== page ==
To Build Wealth - Invent a simple product that has mass appeal
Invention of the Post-It
As inventions go the Post-It is certainly one of the most well-known “accidental” inventions ever brought to market. When looked at in the realm of accidental inventions that went on to make millions of dollars, it has to be at or near the top spot.
The Post-It was a product developed completely in house by the 3M company. 3M company employee Art Fry gets most of the credit for inventing the Post-It in 1974. But like many inventions or new products his work was based on work conducted a few years earlier by a fellow 3M scientist Dr. Spencer Silver.
The story is now famous in invention circles. Silver had been working on developing a super strong adhesive. But instead of creating a super strong adhesive, one of his formulas resulted in a “low-tack”, reusable, pressure sensitive adhesive; exactly what you find on the back of Post-It notes today. Silver tried to find a good use for the new low tack adhesive, spreading word among his colleague’s at 3M for several years.
It just so happens that 3M had an officially sanctioned “permitted bootlegging” policy in place where 3M scientist could basically borrow an idea from a colleague and adapt it to his or her own project.
Art Fry learned of the new low tack adhesive and one day the idea hit him. He had been frustrated by bookmarks falling out of his hymnbook during choir practice. Why not apply some of the low tack adhesive to the back of one of his book marks to help hold it in place. The simple idea of the Post-It note was born, and along with it a $Billion product.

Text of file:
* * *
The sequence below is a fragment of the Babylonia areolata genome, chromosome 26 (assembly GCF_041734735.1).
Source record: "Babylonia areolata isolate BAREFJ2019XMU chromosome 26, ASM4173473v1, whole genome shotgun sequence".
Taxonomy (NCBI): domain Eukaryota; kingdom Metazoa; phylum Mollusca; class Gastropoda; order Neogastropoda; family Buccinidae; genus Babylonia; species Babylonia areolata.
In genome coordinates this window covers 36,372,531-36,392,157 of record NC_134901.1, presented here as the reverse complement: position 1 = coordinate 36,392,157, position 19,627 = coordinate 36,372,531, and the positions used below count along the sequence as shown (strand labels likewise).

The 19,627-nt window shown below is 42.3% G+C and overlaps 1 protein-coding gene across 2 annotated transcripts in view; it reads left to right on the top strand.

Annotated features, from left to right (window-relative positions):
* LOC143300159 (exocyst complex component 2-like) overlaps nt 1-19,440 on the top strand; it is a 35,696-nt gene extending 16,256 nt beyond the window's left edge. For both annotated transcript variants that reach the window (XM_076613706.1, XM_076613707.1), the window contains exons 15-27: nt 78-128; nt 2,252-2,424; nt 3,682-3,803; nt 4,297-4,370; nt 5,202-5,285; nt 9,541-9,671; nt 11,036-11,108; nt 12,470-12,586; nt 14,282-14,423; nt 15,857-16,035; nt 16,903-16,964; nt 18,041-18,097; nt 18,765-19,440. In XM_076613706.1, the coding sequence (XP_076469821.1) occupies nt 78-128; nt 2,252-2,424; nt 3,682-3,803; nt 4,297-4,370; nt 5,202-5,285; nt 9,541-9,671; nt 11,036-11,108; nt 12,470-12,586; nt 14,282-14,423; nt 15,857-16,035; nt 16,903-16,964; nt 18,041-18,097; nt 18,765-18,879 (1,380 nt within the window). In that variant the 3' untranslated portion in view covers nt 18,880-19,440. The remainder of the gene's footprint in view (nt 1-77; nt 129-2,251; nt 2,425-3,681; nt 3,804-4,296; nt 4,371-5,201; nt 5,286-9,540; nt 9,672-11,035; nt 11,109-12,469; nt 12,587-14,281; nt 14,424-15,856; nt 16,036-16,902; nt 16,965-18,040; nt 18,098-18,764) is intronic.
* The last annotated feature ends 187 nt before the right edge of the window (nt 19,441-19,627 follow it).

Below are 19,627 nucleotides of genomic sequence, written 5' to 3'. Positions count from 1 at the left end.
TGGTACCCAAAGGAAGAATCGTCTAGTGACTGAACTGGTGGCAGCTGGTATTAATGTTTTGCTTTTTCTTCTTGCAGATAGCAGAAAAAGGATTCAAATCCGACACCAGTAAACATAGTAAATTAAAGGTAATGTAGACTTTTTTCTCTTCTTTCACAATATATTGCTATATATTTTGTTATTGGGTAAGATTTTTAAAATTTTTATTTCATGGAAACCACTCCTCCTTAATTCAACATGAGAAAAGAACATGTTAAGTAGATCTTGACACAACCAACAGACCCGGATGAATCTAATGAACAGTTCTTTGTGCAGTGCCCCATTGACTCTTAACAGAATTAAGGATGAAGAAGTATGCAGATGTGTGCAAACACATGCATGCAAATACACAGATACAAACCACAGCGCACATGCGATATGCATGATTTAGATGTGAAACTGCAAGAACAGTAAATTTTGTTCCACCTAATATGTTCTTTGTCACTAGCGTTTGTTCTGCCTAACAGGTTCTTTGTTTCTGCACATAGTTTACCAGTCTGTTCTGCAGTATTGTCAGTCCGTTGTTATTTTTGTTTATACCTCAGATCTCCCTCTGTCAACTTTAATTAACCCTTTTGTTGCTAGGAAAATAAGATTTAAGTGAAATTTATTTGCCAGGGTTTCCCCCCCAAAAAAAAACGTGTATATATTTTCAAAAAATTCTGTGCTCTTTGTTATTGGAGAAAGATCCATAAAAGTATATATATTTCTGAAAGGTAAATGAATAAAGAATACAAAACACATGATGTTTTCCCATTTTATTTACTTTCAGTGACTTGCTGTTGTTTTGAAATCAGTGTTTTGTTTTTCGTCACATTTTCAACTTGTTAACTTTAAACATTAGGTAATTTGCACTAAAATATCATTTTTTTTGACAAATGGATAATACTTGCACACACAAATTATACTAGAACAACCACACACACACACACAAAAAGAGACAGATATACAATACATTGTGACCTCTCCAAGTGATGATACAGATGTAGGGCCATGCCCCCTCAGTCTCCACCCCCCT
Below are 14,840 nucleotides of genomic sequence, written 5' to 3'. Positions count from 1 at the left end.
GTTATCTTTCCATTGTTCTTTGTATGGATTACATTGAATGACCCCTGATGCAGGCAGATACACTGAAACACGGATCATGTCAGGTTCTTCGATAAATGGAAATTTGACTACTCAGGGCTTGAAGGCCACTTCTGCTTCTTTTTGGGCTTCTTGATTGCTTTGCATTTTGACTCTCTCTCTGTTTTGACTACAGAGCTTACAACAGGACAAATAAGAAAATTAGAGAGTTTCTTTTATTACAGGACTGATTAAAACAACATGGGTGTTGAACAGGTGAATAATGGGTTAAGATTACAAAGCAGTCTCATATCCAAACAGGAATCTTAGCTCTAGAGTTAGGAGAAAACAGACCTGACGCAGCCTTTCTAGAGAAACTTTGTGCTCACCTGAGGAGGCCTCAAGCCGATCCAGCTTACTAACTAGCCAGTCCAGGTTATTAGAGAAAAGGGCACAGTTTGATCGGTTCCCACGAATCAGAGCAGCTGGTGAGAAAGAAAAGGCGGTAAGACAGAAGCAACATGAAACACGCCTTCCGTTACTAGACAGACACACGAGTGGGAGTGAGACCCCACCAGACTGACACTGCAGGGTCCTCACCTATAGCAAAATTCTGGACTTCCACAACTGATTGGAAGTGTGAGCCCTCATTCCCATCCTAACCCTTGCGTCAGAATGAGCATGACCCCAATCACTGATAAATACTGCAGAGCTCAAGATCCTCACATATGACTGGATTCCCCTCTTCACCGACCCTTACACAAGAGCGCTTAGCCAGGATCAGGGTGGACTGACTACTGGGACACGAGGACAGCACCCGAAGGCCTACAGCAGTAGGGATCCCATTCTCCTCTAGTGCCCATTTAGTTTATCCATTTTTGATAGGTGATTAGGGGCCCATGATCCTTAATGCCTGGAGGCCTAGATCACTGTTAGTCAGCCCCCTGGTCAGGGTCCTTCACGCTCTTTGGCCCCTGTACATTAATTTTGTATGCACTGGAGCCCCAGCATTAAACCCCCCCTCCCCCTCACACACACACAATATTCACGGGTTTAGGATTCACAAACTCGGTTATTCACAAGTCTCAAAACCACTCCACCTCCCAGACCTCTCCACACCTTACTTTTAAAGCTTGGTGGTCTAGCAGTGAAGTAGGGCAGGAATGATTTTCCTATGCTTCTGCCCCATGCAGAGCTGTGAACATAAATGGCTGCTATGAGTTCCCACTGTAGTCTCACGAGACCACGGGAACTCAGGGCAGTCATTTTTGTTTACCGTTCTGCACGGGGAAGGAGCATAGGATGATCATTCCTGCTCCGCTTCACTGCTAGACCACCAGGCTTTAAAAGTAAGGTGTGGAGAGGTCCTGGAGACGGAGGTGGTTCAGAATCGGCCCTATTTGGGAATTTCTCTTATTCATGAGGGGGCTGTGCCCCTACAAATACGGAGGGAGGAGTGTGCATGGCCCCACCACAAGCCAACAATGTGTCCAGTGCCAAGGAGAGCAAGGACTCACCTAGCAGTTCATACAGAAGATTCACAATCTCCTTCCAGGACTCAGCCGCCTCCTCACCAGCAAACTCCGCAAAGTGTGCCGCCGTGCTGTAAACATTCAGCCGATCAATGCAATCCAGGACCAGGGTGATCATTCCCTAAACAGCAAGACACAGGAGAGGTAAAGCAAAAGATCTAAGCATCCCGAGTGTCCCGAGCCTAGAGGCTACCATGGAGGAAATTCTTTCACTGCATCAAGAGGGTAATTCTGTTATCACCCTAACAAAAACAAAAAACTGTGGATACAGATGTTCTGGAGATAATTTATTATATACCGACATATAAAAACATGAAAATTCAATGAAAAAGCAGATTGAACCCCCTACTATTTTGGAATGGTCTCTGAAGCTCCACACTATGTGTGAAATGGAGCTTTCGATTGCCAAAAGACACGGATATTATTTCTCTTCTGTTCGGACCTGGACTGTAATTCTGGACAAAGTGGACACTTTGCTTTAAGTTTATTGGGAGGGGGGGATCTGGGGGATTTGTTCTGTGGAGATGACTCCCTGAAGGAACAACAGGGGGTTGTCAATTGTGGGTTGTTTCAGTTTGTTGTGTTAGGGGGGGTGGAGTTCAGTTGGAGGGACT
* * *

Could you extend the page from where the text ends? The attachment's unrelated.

The simple invention known as the Post-it Note brought in over $2 million the first year and today it is estimated that the brand produce $1 billion in sales annually.
So when you start looking for ways to become a millionaire or make money fast, consider that a simple invention or product is just as capable of creating wealth as more complicated or techy products.
Invention of the Band-Aid
Earle Dickson gets the credit for inventing the Band-Aid around 1920. Earle was a cotton buyer for the company Johnson & Johnson when he first applied a piece of gauze to a strip of tape to create a ready-made dressing for minor cuts.
Dickson had an incentive to create this new product as his wife Josephine was prone to cutting herself while working in the kitchen.
Earle showed his new product to his boss, James Johnson. The company Johnson & Johnson soon began to manufacture the new product but sales were slow the first year. Sales only began to take off after Johnson & Johnson began giving free Band-Aids to Boy Scout troops. The rest is history as they say. It is estimated that by the time the 1960s rolled around the company was selling $30 million worth of Band-Aids a year. To date it is estimated that more than 100 billion Band-Aids have been sold.
It is easy to look at an invention story such as the Band-Aid and rationalize that it was easier to invent back in those days, because not much had been invented yet. Or it is just as easy to say that everything has already been invented. But don’t believe it for a second. The U.S. Patent and Trademark Office is busier than they have ever been in history. Millionaires are still created every single day because they chose to innovate and invent new products and services. Don’t tell them that everything has been invented.
Invention of the Slinky
Some might classify the Slinky as an accidental invention, but an argument could be made that it was more a result of re-purposing.
The Slinky was born in 1943 when a naval engineer named Richard James saw a spring he had been working with fall off of a work bench. Richard was mesmerized by how the spring seemed to come alive as it hit the floor and stayed in motion until all of its coiled up energy had been expended. Richard got the idea to create a toy spring with similar or even better characteristics.